AIKEN - Four major programs crucial to new missions and new jobs at the Savannah River Site were severely slashed in a House appropriations bill passed Friday afternoon. This sets the stage for a battle to restore money in both the Senate and a conference committee that will be formed in early July.
In addition, the House Energy and Water Development Appropriations Bill cuts $76 million from the U.S. Department of Energy's cleanup program for high-level nuclear waste, which will delay radioactive waste disposal at SRS, DOE officials said.
But environmental work at SRS is winding down, and the facility's supporters are more disturbed by the cuts to four programs counted on to breathe new life into a federal nuclear reservation that faces substantial job losses now that the Cold War is over and the need for nuclear arms has been reduced.
The House bill, which covers fiscal year 2005, includes a repudiation of the newly named Savannah River National Laboratory by denying any of the money needed to upgrade the research center to its new status. This will limit the lab's ability to win new projects from DOE and other federal agencies such as the Department of Homeland Security, said Mal McKibben, the executive director of Citizens for Nuclear Technology Awareness, a pro-nuclear group based in Aiken.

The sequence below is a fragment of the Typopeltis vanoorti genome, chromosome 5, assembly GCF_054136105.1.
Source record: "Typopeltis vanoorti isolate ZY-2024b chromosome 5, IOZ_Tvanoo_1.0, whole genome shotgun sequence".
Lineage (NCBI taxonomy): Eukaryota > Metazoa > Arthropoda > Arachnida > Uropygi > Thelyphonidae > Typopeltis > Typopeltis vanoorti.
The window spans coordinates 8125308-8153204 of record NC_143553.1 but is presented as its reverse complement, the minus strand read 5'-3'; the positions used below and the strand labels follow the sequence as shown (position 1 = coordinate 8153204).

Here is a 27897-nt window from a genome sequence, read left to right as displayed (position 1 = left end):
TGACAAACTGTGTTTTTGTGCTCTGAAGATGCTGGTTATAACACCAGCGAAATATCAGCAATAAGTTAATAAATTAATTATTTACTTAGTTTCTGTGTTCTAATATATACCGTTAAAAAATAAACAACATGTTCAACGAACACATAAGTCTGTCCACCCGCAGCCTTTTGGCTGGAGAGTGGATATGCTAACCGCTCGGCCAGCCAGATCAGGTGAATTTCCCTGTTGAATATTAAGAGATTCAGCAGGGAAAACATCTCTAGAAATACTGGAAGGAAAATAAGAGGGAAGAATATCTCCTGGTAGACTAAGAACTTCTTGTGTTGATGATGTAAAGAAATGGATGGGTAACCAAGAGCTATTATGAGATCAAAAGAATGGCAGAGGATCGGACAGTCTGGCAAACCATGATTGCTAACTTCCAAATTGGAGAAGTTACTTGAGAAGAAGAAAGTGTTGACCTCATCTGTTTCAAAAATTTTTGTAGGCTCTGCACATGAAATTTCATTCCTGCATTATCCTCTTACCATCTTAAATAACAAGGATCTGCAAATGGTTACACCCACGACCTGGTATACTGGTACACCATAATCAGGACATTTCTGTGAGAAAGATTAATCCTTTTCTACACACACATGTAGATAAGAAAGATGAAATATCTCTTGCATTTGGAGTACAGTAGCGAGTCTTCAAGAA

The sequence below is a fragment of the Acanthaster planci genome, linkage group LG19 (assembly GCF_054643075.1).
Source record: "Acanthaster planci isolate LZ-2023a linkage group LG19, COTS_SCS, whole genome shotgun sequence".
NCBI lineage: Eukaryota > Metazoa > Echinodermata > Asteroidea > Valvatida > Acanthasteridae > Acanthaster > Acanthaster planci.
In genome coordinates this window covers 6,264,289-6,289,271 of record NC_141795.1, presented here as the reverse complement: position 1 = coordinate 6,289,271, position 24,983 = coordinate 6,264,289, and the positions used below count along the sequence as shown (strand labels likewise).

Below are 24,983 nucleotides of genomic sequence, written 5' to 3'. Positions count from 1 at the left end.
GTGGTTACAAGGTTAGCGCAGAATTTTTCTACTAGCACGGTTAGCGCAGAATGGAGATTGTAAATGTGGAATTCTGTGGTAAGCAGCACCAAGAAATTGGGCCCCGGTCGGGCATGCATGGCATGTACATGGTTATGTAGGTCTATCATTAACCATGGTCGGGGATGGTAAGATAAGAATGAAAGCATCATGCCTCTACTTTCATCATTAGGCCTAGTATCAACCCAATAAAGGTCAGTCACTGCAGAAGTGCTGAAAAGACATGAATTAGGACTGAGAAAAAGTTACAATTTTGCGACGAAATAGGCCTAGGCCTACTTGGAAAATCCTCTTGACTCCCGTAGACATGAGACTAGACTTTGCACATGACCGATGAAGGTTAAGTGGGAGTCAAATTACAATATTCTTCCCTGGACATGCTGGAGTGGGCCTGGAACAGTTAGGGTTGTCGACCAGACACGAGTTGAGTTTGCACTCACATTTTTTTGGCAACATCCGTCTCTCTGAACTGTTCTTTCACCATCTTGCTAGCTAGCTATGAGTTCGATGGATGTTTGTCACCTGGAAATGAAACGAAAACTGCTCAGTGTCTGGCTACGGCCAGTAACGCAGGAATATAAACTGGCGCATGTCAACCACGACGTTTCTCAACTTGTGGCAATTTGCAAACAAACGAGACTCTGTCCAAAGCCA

The bill also fails to provide any money for the Modern Pit Facility, a multibillion-dollar factory that will produce new triggers for nuclear weapons. It also bars the U.S. Department of Energy from choosing a site for this project from one of five federal nuclear reservations, including SRS.
The bill cuts $31 million from President Bush's Hydrogen Fuel Initiative, a program that fits scientific expertise at both SRS and the lab.
Although South Carolina and Georgia politicians vowed to fight to restore money for all SRS programs, the stark numbers of the House bill mean all four programs will take a major hit in 2005, said U.S. Rep. Gresham Barrett, R-S.C.
Reach Jim Nesbitt at (803) 648-1395, ext. 111, or email@example.com.
Four major programs counted on to breathe new jobs into the Savannah River Site were severely slashed in a House appropriations bill passed Friday. In addition, the bill cut money from a cleanup program for high-level nuclear waste, and officials said that will delay disposal at SRS.Source: U.S. Rep. Gresham Barrett, R-S.C.